Autumn is upon us, and we at Maine Art Hill in Kennebunk, Maine, know visitors are changing their shopping habits as the weather gets cooler, and we all start to snuggle in. We thought, “What better way to connect with you than having our well-loved artists share their own favorites things.” More specifically, their favorite piece of their own art from their Maine Art Hill collection. Click here to learn more from Maine Art Hill Fall Favorite artists from Week Six. David Witbeck, James Rivington Pyne, and Guest Artist Amalia Tagaris
I try to capture, in birds, for instance, either the subject’s extreme stillness (a heron fishing) or it’s opposite. I find the best way to express a bird’s edginess on a limb or briskness in flight is by rough, almost blurred outlines, similar to a sketch, rather than smooth finishes.
All told, we have over thirty artists at Maine Art Gallery and many have new pieces that have been or will be featured in shows this summer. New works arrive every week. Our website is real time and is always up to date. Be sure to watch our Facebook page, as well, for new additions to our inventory. If you want to be contacted when new work comes in from any specific artist, please add your name to our email list, indicate which one, and we will be sure to contact you.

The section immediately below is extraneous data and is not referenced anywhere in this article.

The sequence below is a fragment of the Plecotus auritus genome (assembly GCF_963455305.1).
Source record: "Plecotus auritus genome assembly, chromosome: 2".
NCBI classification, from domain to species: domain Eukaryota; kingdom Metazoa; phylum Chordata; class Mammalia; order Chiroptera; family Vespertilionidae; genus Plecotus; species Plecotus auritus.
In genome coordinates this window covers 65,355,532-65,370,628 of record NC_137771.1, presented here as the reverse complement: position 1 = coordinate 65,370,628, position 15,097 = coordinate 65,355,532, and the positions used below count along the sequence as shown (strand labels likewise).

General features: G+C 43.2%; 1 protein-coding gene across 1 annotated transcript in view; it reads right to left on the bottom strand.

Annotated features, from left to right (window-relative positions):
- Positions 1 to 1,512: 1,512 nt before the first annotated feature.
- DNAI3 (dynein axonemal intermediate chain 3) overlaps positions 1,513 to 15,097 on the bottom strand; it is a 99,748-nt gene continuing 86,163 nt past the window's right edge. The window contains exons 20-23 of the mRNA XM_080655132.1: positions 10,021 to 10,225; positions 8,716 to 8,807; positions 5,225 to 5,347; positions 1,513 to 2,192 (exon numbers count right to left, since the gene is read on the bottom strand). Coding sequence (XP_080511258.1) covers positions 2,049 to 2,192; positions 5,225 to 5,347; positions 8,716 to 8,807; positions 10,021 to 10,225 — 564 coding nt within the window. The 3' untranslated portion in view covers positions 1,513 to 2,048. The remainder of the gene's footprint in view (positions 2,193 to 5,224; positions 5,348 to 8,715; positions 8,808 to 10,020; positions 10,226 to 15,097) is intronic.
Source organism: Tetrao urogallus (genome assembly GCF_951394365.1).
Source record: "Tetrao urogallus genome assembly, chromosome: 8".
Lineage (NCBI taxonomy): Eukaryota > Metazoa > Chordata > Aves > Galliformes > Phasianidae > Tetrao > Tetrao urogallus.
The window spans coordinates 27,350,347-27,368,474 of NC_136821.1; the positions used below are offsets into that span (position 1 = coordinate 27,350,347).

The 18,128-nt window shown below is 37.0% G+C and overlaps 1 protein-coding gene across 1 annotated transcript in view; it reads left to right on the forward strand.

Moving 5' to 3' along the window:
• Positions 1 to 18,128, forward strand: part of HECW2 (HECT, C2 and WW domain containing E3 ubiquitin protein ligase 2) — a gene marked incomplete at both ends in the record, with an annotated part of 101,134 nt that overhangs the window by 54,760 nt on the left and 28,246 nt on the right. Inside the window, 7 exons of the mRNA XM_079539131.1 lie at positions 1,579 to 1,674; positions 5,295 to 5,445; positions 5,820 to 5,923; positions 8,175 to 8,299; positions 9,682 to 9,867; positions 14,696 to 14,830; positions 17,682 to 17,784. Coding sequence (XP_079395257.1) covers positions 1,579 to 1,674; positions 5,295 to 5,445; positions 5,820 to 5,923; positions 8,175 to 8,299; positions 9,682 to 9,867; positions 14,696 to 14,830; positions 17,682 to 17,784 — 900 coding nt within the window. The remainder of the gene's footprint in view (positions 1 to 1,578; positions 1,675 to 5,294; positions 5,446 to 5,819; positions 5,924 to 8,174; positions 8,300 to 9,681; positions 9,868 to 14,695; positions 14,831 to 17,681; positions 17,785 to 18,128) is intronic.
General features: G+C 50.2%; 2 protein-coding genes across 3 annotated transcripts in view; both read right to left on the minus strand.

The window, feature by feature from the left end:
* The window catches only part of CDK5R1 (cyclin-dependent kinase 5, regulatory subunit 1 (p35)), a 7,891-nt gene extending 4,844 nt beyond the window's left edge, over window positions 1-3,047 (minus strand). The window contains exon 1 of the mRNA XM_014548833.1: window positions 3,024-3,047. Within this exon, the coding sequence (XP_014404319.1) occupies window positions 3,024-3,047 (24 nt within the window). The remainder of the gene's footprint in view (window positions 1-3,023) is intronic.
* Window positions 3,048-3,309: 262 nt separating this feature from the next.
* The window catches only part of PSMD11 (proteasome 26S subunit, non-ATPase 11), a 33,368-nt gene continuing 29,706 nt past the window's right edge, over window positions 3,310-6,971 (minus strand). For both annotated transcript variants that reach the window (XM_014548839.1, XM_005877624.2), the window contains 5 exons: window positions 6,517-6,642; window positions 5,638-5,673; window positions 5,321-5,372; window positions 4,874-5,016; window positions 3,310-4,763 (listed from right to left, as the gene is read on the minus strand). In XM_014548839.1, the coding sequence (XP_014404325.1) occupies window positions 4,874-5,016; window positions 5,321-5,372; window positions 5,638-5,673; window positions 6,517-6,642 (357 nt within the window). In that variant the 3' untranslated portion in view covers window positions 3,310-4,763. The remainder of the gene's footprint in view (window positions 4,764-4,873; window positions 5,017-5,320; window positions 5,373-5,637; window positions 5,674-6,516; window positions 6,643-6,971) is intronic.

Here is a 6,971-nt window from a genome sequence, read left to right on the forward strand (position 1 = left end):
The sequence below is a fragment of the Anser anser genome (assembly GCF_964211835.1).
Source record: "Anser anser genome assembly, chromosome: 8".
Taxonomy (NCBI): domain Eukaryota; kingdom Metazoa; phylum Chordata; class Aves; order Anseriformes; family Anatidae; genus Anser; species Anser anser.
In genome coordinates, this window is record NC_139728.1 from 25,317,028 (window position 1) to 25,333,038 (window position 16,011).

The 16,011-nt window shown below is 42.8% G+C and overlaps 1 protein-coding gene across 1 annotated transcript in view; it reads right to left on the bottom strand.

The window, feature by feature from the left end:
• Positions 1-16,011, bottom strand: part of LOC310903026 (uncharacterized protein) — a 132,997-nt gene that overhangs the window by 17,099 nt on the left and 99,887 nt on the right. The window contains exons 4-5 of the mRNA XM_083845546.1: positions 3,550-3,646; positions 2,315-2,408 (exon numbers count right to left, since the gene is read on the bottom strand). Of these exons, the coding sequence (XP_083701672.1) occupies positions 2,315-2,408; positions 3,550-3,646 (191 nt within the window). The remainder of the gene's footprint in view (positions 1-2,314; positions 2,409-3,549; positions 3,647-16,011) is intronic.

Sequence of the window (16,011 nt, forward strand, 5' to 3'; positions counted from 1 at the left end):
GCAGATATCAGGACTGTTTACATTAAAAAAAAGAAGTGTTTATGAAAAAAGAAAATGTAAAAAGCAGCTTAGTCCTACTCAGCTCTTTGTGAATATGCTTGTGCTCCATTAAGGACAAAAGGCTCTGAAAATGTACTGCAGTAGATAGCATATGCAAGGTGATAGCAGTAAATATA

James Rivington Pyne is a Mainer. Maybe not born and raised, but he certainly has done his time. He is a life-long summer resident who just couldn’t stay away. In 1983, he moved here permanently, and now is happy to call it home. There is just something about this state that captures a heart and soul and refuses to let go.
When someone asks of art in Maine the mind goes to seascapes and fishing boats, Classic Maine scenes captured in acrylic or watercolor hung on walls in memory of a time and place lest we forget the beauty. Yet when walking into Maine Art Paintings and Sculpture, one quickly realizes it is more than just one dimensional. Here, among the canvases, is sculpture.
As you first walk into Maine Art Shows at 10 Chase Hill Road in Kennebunk, a curious little sculpture of what at first glance is a seagull swooping in to grab his lunch is there to greet you. However, after a closer look, something is just a little different, a little smaller, a little more unique about this particular bird.
James Rivington Pyne by Ric Kasini Kadour Sandpipers, terns, green longtails, pelicans, crows, and many other birds make up the volary of James Rivington Pyne’s sculpture. This self-taught artist is known for an attentiveness that captures the subtle gestures, stance, or temperament of his avian subjects while preserving and honoring the natural quirkiness of birds. His… Read more »